Over the past 10 years, Friends of Ferny Creek have led a successful ongoing restoration project in the Upwey Corridor. The Corridor connects the Ferntree Gully and Sherbrooke sections of the Dandenong Ranges National Park east of Melbourne.
The Corridor includes 60 hectares of wet and damp forest dominated by Mountain Ash and Manna Gum. The area is important because of its biodiversity, such as the threatened Sooty Owl, and for allowing local animals to move between the two sections of the National Park. But weeds represent a major risk.
‘Most of the weeds involved are garden escapes, spread into the area by birds, wind and water, direct dumping from adjacent private property owners or establishment by the original settlers,’ said Bill Incoll, a volunteer with Friends of Ferny Creek.
In 2006, Friends of Ferny Creek began a restoration project to restore biodiversity. The main approach was to remove environmental weeds and allow the native vegetation to regenerate naturally.
Today, the weeds have been greatly reduced and native vegetation has regenerated to occupy much of the Corridor. Native vegetation quality has increased by 32%.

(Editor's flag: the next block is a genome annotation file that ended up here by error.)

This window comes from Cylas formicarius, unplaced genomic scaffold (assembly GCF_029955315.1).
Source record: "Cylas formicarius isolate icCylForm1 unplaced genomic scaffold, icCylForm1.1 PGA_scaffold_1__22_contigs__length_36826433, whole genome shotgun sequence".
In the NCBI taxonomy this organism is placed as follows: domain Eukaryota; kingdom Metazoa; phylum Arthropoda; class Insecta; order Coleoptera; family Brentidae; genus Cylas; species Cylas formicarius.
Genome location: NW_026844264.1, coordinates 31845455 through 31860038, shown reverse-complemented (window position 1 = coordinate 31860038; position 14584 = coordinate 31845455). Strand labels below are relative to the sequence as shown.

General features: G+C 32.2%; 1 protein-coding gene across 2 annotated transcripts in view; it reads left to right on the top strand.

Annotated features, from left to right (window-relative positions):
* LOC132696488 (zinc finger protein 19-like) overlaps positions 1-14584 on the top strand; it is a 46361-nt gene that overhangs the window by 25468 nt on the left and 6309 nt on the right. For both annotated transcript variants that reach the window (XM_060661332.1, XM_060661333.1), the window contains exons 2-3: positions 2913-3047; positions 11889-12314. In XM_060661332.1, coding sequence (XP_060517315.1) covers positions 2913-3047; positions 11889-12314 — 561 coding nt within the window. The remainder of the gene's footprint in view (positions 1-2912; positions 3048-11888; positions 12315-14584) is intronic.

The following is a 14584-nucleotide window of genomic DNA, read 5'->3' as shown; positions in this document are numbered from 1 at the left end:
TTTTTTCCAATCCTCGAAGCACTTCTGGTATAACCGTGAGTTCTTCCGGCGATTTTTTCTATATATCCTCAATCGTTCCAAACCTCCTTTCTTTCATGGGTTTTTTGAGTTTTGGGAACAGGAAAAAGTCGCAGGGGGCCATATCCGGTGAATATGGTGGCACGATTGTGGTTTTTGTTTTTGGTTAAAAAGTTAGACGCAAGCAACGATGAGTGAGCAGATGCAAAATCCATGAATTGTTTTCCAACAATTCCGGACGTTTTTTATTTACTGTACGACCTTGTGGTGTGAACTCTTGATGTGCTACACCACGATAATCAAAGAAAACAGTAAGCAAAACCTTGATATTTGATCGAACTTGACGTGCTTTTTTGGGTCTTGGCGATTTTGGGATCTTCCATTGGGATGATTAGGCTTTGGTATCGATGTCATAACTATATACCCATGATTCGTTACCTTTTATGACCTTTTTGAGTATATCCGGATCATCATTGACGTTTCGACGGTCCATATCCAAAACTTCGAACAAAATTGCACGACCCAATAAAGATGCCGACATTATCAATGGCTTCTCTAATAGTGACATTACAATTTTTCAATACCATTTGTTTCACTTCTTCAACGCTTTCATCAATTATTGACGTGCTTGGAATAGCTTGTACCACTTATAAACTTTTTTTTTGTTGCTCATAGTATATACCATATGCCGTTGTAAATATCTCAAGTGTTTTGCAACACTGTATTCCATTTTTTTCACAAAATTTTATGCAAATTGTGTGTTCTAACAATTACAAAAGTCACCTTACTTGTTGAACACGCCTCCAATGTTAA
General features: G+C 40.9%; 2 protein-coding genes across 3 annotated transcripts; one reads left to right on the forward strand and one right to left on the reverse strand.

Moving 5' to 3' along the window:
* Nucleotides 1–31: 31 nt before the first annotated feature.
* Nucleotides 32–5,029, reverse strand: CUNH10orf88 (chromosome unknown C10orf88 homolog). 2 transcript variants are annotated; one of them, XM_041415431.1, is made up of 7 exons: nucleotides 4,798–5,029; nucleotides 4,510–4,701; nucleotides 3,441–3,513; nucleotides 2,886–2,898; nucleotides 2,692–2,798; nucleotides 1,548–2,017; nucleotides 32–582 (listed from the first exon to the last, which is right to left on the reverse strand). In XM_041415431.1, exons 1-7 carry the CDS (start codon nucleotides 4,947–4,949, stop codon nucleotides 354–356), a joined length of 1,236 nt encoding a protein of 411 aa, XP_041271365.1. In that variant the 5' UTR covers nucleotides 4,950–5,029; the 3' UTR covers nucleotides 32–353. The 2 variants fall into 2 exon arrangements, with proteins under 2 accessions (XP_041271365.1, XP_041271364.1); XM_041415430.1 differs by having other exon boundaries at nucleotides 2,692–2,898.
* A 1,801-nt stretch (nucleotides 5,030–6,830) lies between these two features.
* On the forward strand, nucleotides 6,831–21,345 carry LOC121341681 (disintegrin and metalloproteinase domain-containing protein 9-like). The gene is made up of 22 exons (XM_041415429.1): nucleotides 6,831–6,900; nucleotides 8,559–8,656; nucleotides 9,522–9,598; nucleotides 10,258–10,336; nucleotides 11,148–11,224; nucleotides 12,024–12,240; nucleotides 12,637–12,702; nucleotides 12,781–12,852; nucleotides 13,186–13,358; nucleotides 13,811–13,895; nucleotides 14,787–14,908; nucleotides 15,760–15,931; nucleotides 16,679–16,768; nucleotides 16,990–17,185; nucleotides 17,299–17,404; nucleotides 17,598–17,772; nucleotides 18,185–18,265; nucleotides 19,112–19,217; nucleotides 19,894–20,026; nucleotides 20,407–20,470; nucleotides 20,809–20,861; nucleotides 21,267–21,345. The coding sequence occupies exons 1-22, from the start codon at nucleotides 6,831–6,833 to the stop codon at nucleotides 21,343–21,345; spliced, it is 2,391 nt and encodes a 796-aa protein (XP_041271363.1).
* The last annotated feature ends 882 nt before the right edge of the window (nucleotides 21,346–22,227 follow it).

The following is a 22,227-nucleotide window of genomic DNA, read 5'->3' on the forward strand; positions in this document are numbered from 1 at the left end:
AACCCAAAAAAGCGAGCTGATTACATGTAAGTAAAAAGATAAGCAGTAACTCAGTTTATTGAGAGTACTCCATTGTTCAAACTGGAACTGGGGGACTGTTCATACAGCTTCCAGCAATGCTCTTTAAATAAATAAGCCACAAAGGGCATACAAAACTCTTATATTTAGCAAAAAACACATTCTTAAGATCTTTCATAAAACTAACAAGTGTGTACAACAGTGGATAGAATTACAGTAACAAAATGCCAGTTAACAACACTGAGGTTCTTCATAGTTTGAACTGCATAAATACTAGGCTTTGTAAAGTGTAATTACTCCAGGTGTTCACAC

‘Work on reducing weeds has strong and lasting effects,’ said Bill Incoll.
In 2010, there was a sighting of a male Superb Lyrebird in the Mast Gully Creek catchment – the first observation of a resident Superb Lyrebird in the area since the 1950s. The bird has since taken up permanent residence in the study area.
As well as Friends of Ferny Creek, the restoration project involves Friends of Sherbrooke Forest, Friends of Monbulk Creek, Parks Victoria International Volunteers and the Green Army. There has been support from Parks Victoria, Melbourne Water, Port Philip and Westernport Catchment Management Authority, and the Australian Government’s Envirofund.
A paper on this restoration work was published recently in the Journal of Ecological Management & Restoration (doi: 10.1111/emr.12329)